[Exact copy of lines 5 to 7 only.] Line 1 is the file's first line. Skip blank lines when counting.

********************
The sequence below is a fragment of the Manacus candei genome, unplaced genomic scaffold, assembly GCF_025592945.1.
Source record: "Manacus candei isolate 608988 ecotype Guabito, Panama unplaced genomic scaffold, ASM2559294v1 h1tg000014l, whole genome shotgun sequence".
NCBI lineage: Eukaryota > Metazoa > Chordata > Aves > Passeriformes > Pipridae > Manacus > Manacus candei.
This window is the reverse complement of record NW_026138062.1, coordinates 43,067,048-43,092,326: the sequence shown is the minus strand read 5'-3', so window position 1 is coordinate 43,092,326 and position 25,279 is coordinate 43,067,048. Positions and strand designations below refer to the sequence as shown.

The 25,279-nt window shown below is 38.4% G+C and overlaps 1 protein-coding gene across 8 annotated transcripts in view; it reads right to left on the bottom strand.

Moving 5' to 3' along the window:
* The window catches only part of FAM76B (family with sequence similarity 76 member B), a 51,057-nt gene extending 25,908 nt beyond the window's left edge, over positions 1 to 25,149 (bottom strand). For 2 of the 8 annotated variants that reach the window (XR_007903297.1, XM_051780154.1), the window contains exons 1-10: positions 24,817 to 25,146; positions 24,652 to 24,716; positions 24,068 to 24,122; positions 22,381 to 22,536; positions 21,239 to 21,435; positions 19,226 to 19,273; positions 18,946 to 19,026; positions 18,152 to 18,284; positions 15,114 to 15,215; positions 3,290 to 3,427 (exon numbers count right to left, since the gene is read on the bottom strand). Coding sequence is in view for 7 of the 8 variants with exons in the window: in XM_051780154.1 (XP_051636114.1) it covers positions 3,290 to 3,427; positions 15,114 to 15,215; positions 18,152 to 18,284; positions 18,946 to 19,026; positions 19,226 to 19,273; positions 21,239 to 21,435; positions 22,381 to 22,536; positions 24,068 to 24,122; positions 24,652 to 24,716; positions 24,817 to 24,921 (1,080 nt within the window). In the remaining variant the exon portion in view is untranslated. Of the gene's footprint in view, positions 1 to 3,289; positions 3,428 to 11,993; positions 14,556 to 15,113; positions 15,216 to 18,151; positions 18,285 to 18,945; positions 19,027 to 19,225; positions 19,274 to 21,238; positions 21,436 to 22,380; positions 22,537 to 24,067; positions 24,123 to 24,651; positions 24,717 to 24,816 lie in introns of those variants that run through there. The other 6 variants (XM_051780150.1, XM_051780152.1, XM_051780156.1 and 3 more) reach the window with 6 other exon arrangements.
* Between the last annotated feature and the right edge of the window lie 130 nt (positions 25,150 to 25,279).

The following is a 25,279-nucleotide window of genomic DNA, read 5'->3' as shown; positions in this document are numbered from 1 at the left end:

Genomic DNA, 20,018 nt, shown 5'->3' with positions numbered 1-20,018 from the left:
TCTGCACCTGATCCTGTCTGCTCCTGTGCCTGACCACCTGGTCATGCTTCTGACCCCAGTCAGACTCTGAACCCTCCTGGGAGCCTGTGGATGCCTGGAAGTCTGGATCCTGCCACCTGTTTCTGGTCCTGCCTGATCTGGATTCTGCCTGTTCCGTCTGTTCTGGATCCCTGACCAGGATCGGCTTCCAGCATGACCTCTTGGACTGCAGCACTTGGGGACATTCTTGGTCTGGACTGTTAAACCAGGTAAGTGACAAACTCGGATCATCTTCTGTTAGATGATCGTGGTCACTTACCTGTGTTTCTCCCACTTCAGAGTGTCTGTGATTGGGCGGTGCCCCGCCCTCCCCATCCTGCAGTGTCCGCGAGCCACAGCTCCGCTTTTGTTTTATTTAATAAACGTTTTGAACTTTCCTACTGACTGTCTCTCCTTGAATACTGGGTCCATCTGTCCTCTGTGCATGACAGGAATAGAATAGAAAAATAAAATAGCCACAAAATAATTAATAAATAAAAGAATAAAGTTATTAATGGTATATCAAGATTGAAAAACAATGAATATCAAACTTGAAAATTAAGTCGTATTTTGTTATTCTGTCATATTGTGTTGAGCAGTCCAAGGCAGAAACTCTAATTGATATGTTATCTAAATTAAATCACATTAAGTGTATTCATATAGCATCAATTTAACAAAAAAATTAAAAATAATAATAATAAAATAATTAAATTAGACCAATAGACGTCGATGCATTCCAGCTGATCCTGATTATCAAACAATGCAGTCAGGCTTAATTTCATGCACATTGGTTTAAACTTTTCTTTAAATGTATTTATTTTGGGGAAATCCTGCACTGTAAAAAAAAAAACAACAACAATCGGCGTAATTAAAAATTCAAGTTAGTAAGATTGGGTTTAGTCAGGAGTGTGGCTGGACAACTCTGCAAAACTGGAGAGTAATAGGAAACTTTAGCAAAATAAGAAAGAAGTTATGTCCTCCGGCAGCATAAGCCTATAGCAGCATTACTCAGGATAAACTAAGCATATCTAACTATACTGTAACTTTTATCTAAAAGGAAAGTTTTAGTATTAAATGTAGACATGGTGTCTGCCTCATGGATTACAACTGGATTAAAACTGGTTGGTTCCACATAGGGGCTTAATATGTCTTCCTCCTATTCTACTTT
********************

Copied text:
The 25,279-nt window shown below is 38.4% G+C and overlaps 1 protein-coding gene across 8 annotated transcripts in view; it reads right to left on the bottom strand.

Moving 5' to 3' along the window:
* The window catches only part of FAM76B (family with sequence similarity 76 member B), a 51,057-nt gene extending 25,908 nt beyond the window's left edge, over positions 1 to 25,149 (bottom strand). For 2 of the 8 annotated variants that reach the window (XR_007903297.1, XM_051780154.1), the window contains exons 1-10: positions 24,817 to 25,146; positions 24,652 to 24,716; positions 24,068 to 24,122; positions 22,381 to 22,536; positions 21,239 to 21,435; positions 19,226 to 19,273; positions 18,946 to 19,026; positions 18,152 to 18,284; positions 15,114 to 15,215; positions 3,290 to 3,427 (exon numbers count right to left, since the gene is read on the bottom strand). Coding sequence is in view for 7 of the 8 variants with exons in the window: in XM_051780154.1 (XP_051636114.1) it covers positions 3,290 to 3,427; positions 15,114 to 15,215; positions 18,152 to 18,284; positions 18,946 to 19,026; positions 19,226 to 19,273; positions 21,239 to 21,435; positions 22,381 to 22,536; positions 24,068 to 24,122; positions 24,652 to 24,716; positions 24,817 to 24,921 (1,080 nt within the window). In the remaining variant the exon portion in view is untranslated. Of the gene's footprint in view, positions 1 to 3,289; positions 3,428 to 11,993; positions 14,556 to 15,113; positions 15,216 to 18,151; positions 18,285 to 18,945; positions 19,027 to 19,225; positions 19,274 to 21,238; positions 21,436 to 22,380; positions 22,537 to 24,067; positions 24,123 to 24,651; positions 24,717 to 24,816 lie in introns of those variants that run through there. The other 6 variants (XM_051780150.1, XM_051780152.1, XM_051780156.1 and 3 more) reach the window with 6 other exon arrangements.